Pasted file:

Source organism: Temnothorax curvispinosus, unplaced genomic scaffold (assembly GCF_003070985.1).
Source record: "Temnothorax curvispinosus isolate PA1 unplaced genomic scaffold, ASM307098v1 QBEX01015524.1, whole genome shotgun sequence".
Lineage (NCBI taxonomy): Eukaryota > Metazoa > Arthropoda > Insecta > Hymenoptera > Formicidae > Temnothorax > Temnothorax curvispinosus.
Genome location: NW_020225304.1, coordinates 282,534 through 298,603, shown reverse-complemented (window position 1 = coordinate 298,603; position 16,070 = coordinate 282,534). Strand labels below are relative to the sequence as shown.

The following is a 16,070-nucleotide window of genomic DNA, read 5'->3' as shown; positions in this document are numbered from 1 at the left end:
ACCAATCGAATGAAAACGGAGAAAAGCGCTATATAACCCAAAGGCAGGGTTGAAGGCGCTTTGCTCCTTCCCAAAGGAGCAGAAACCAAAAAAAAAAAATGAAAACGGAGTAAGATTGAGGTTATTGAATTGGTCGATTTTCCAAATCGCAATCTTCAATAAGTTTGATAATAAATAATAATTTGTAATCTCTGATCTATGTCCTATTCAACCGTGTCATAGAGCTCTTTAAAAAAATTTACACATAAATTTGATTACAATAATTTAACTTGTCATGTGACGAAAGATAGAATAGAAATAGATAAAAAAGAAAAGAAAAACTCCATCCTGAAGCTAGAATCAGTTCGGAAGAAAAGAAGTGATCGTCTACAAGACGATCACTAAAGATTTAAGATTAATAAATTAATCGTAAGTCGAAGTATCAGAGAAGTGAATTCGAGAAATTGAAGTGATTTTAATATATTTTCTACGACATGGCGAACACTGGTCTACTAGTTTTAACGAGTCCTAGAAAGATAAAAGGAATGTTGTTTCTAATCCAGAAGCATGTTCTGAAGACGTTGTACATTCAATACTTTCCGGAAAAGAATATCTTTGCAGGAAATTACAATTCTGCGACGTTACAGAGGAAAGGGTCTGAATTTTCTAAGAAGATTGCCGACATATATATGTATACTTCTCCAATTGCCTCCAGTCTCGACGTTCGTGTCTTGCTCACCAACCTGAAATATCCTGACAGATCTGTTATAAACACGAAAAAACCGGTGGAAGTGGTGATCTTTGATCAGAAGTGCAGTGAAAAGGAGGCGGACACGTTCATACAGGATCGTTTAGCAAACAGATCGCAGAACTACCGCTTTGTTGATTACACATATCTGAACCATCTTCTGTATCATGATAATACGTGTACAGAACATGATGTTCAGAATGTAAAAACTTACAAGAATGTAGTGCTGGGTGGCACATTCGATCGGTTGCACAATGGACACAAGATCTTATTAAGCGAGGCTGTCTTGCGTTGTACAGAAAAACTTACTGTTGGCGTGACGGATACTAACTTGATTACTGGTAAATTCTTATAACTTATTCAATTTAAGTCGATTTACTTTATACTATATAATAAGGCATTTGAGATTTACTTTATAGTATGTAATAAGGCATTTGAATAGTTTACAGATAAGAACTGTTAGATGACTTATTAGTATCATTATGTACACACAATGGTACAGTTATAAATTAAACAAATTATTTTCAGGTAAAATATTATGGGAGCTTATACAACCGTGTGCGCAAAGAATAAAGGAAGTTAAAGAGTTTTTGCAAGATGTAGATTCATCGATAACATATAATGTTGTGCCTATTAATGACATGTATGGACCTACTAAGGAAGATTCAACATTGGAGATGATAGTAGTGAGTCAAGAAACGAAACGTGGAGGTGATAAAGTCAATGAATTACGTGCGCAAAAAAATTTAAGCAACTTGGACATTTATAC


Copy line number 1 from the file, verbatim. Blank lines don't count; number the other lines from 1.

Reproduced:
Source organism: Temnothorax curvispinosus, unplaced genomic scaffold (assembly GCF_003070985.1).